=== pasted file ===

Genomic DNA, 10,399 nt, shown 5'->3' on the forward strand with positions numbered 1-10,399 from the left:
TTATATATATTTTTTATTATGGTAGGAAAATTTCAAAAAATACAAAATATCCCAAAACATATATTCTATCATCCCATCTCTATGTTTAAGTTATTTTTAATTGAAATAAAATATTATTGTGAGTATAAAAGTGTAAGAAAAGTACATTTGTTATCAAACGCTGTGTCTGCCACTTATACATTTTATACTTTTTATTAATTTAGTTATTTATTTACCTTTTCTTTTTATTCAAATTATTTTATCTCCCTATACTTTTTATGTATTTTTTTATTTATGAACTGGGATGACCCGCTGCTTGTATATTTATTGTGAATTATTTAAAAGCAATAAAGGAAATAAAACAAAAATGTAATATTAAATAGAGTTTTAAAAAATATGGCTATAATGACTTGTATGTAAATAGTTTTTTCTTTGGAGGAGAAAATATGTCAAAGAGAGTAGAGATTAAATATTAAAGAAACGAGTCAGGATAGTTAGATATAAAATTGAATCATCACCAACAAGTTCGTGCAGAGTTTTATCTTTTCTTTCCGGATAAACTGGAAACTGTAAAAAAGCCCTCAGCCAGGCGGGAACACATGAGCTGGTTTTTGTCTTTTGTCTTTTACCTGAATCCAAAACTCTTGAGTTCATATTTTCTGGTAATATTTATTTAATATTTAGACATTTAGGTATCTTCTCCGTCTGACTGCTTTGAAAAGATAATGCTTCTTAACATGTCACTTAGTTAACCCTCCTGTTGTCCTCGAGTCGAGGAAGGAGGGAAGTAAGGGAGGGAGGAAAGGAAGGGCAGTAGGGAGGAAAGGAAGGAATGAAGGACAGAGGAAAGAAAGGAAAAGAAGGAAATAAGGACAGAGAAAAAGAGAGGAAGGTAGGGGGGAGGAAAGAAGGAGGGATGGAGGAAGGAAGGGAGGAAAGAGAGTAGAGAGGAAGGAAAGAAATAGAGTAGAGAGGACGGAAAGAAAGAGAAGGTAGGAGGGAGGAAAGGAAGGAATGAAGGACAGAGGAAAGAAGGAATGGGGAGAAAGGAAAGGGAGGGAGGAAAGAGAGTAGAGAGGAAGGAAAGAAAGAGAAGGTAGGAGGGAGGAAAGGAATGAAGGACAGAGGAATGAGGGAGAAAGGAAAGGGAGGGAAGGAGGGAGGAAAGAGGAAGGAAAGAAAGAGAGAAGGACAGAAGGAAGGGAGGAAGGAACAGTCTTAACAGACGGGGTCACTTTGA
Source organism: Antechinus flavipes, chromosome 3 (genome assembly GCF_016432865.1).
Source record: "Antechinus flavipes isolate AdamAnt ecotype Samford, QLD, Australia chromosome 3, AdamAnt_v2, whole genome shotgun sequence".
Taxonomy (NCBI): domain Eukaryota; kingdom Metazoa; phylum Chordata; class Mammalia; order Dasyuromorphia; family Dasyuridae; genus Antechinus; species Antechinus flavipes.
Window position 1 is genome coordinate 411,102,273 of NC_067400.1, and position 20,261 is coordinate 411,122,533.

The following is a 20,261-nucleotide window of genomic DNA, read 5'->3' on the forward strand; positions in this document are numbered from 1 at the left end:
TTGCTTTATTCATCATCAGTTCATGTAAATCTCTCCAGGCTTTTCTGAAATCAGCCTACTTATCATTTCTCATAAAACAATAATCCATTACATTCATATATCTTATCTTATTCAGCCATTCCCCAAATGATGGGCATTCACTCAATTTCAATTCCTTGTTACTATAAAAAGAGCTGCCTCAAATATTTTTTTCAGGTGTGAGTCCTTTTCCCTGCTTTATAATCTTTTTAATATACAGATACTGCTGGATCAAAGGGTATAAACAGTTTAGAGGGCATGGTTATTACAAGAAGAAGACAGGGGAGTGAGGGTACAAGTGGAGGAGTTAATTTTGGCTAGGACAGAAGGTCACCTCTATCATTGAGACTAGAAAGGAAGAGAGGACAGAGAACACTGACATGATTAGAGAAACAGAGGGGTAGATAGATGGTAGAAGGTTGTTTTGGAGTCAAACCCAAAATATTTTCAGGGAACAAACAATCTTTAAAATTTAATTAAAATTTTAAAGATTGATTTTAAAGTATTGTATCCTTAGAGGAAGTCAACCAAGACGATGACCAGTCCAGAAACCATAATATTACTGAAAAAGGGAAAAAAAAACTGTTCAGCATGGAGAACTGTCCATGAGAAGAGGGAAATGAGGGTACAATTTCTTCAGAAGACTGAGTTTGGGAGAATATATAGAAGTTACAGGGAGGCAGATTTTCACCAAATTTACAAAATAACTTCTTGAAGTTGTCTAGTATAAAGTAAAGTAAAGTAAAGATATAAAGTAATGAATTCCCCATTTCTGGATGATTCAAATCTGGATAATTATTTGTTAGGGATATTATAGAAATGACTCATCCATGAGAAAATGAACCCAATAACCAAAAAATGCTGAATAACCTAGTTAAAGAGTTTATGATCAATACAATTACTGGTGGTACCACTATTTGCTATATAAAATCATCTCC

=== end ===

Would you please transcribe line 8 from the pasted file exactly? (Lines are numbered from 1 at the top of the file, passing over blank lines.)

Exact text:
TTGCTTTATTCATCATCAGTTCATGTAAATCTCTCCAGGCTTTTCTGAAATCAGCCTACTTATCATTTCTCATAAAACAATAATCCATTACATTCATATATCTTATCTTATTCAGCCATTCCCCAAATGATGGGCATTCACTCAATTTCAATTCCTTGTTACTATAAAAAGAGCTGCCTCAAATATTTTTTTCAGGTGTGAGTCCTTTTCCCTGCTTTATAATCTTTTTAATATACAGATACTGCTGGATCAAAGGGTATAAACAGTTTAGAGGGCATGGTTATTACAAGAAGAAGACAGGGGAGTGAGGGTACAAGTGGAGGAGTTAATTTTGGCTAGGACAGAAGGTCACCTCTATCATTGAGACTAGAAAGGAAGAGAGGACAGAGAACACTGACATGATTAGAGAAACAGAGGGGTAGATAGATGGTAGAAGGTTGTTTTGGAGTCAAACCCAAAATATTTTCAGGGAACAAACAATCTTTAAAATTTAATTAAAATTTTAAAGATTGATTTTAAAGTATTGTATCCTTAGAGGAAGTCAACCAAGACGATGACCAGTCCAGAAACCATAATATTACTGAAAAAGGGAAAAAAAAACTGTTCAGCATGGAGAACTGTCCATGAGAAGAGGGAAATGAGGGTACAATTTCTTCAGAAGACTGAGTTTGGGAGAATATATAGAAGTTACAGGGAGGCAGATTTTCACCAAATTTACAAAATAACTTCTTGAAGTTGTCTAGTATAAAGTAAAGTAAAGTAAAGATATAAAGTAATGAATTCCCCATTTCTGGATGATTCAAATCTGGATAATTATTTGTTAGGGATATTATAGAAATGACTCATCCATGAGAAAATGAACCCAATAACCAAAAAATGCTGAATAACCTAGTTAAAGAGTTTATGATCAATACAATTACTGGTGGTACCACTATTTGCTATATAAAATCATCTCC